Kristy Swanson pulls off the title role well, both as a vacuous Valley girl and as a young woman with new, enormous responsibilities. She has spunk and vulnerability at the same time. Luke Perry is okay, nothing different than what you remember from 90210, probably. Donald Sutherland is, well... he's Donald Sutherland. And he's got some great moments of comedy and suave in this movie. The best part is when he's talking to Buffy in the locker room right before he throws the knife at her and he does this weird move where he flicks up the ends of his mustache with his fingertips. I kinda loved that. Paul Ruebens as Lothos's sidekick Amilyn is the next biggest highlight, for while he's quite creepy looking as a vampire, he is also amazingly hilarious.

So I'm sorry, Joss Whedon, I love you and all but you can be a real prick when you talk about how much you hate this movie. From the ideas that were eventually explored on the TV show, I can see what you really had in mind for this movie to mean and it just didn't get there. I see that, I really do. But hindsight is 20-20, darling, and the Buffy the Vampire Slayer actually turned out to be a great jumping off point for the art you really wanted to make so why can't you accept the film for what it is and how it represents the time? It started a great tradition and a fantastic TV show, so seriously, quit your bitching. The movie is hilarious and PeeWee Herman is a one-armed vampire with hair like the dudes from Poison. I like it, and gosh darn it, I'm going to keep liking it for the rest of my life probably.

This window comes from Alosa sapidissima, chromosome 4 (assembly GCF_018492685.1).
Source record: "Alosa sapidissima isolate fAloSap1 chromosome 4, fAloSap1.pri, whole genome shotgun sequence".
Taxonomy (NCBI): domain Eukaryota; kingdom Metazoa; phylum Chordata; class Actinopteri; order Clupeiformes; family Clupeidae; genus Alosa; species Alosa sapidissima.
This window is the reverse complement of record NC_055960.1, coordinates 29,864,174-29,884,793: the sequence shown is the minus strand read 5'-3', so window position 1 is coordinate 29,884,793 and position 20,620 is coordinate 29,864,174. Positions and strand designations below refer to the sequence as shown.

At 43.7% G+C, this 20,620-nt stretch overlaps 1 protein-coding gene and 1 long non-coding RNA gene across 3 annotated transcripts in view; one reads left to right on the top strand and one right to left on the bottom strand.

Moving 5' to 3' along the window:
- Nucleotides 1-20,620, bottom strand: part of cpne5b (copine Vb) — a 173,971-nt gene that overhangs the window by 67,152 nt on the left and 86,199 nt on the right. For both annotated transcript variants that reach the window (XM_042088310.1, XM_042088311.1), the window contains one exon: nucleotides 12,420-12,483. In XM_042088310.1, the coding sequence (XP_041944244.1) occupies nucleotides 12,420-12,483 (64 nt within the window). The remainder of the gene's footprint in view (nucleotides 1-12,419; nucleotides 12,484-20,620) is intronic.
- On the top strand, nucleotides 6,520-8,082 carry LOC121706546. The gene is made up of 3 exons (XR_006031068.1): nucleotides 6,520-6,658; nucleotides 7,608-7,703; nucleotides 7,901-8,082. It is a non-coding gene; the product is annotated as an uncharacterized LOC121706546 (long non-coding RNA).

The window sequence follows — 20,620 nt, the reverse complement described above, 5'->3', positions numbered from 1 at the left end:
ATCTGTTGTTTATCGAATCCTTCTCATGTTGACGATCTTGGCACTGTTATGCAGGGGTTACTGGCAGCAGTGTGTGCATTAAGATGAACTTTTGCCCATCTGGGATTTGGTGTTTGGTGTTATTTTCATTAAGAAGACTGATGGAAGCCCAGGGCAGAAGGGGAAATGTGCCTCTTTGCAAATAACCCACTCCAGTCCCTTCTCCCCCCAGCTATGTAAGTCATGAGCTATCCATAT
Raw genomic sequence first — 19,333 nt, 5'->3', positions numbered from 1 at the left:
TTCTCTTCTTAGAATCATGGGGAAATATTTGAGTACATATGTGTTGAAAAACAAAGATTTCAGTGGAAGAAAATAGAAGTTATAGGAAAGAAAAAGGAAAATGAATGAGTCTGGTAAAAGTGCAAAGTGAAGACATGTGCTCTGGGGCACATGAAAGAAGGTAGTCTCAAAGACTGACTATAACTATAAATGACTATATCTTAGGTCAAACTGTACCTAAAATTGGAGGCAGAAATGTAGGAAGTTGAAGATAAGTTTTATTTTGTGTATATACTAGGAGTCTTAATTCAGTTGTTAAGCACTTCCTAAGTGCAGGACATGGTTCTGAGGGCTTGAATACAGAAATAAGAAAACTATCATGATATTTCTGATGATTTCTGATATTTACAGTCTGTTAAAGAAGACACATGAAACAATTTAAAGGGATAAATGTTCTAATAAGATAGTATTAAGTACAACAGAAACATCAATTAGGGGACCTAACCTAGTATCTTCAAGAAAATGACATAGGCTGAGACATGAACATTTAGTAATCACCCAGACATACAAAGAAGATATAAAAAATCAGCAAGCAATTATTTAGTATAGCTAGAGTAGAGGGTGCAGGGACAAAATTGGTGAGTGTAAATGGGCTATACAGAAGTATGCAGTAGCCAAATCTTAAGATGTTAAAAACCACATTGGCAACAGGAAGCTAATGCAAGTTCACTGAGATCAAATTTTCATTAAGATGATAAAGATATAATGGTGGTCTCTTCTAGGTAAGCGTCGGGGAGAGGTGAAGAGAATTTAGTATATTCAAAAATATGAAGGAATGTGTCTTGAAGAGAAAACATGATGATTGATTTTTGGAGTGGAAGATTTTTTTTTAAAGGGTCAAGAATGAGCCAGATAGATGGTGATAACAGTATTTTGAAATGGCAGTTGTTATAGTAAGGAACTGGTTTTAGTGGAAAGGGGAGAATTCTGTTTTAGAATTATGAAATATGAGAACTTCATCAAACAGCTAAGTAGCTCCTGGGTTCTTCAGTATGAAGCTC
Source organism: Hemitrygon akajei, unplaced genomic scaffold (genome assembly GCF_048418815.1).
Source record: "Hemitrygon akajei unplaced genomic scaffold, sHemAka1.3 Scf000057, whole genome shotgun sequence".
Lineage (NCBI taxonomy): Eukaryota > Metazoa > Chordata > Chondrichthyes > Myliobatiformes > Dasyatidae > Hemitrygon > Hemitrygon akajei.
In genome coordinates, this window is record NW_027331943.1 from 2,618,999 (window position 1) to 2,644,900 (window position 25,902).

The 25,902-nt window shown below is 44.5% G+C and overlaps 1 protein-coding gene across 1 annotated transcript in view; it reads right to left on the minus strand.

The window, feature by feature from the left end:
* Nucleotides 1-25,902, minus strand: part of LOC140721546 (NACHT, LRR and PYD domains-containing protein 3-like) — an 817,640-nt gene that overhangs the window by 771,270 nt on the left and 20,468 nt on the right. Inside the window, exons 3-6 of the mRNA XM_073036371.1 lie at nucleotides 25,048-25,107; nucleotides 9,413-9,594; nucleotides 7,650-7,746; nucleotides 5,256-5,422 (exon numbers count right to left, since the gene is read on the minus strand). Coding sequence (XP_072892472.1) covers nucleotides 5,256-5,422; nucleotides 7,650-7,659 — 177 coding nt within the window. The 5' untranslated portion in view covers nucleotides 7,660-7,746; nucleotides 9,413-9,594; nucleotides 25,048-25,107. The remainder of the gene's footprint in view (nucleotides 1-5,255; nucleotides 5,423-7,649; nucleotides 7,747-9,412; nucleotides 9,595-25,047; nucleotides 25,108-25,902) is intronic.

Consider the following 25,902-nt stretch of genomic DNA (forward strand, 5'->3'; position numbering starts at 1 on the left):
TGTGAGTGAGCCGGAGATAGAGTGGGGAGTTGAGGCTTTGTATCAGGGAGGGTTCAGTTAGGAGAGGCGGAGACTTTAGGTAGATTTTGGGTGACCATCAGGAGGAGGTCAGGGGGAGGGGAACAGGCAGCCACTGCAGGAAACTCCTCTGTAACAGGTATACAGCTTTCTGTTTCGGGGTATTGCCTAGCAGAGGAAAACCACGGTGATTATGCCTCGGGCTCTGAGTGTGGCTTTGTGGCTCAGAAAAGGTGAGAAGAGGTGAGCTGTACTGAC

1. I, too, love Buffy the TV series....
    The movie was...errrm.

    I remember when it came out -- the whole reason anyone cared was because it featured Luke Wilson, who was like the Robert Pattinson of the early 90s.

    It was OK, I guess...but I prefer the show.

  2. Drew darling, that would be Luke PERRY not Wilson :). And yeah, I prefer the TV show about 1,000 more than the movie, I'm just saying that it wasn't that bad and without it, we wouldn't have the magic of the Buffy show. Or Angel, or Firefly, for that matter.

  3. I'm actually reviewing this film this week. Definitely prefer the TV version. To be honest, it's my favorite TV show ever [love Angel too]. I used to really hate this film but now, I don't mind it all that much. It's not great or anything, but it's a decent time waster for what it is. And Paul Ruebens is the highlight of the film - definitely agree. His death scene is hilarious. Great review!

  4. I didn't mind the film--though I do prefer the TV series (is there an echo in here?) I also enjoyed Angel, Firefly, Dr. Horrible...pretty much everything that Joss Whedon has done (though I haven't seen Dollhouse yet).

    The movie was a good starting point, but it lacked many essential elements--like Alyson Hannigan, Amber Benson, Tony Head, and the whole ensemble cast of the show.

    Hey, you gotta start somewhere.

  5. I liked the movie better, partly because I saw it in the theater so it formed my initial impression of the character, but I still liked the satirical tone of the movie better. I mean, I realize people love the show with a love bordering on obsession, and that the movie doesn't deserve that kind of love, but Whedon of all people should be able to look at the two as separate entities. He lost creative control of the movie, but he won in the end with the show being the megahit it is.